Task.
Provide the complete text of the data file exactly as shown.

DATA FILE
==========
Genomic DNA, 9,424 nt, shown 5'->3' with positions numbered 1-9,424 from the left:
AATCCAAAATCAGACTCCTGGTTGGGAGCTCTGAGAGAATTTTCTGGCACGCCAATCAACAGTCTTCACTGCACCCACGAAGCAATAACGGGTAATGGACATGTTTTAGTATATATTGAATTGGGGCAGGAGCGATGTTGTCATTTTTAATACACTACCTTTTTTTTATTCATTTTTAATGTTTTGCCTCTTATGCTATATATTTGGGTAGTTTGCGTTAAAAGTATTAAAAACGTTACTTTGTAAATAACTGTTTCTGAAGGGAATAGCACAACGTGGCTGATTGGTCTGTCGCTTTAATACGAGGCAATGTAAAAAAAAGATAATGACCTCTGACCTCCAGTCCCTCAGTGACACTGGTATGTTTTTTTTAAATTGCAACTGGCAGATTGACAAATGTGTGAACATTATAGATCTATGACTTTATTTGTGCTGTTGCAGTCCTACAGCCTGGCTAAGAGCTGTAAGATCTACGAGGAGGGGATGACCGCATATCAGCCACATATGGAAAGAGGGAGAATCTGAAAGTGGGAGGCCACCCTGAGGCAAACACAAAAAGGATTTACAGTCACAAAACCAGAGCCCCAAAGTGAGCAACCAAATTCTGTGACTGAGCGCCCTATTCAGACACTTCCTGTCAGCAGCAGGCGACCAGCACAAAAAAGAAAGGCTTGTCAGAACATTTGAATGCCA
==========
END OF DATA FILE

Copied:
Genomic DNA, 9,424 nt, shown 5'->3' with positions numbered 1-9,424 from the left:
AATCCAAAATCAGACTCCTGGTTGGGAGCTCTGAGAGAATTTTCTGGCACGCCAATCAACAGTCTTCACTGCACCCACGAAGCAATAACGGGTAATGGACATGTTTTAGTATATATTGAATTGGGGCAGGAGCGATGTTGTCATTTTTAATACACTACCTTTTTTTTATTCATTTTTAATGTTTTGCCTCTTATGCTATATATTTGGGTAGTTTGCGTTAAAAGTATTAAAAACGTTACTTTGTAAATAACTGTTTCTGAAGGGAATAGCACAACGTGGCTGATTGGTCTGTCGCTTTAATACGAGGCAATGTAAAAAAAAGATAATGACCTCTGACCTCCAGTCCCTCAGTGACACTGGTATGTTTTTTTTAAATTGCAACTGGCAGATTGACAAATGTGTGAACATTATAGATCTATGACTTTATTTGTGCTGTTGCAGTCCTACAGCCTGGCTAAGAGCTGTAAGATCTACGAGGAGGGGATGACCGCATATCAGCCACATATGGAAAGAGGGAGAATCTGAAAGTGGGAGGCCACCCTGAGGCAAACACAAAAAGGATTTACAGTCACAAAACCAGAGCCCCAAAGTGAGCAACCAAATTCTGTGACTGAGCGCCCTATTCAGACACTTCCTGTCAGCAGCAGGCGACCAGCACAAAAAAGAAAGGCTTGTCAGAACATTTGAATGCCA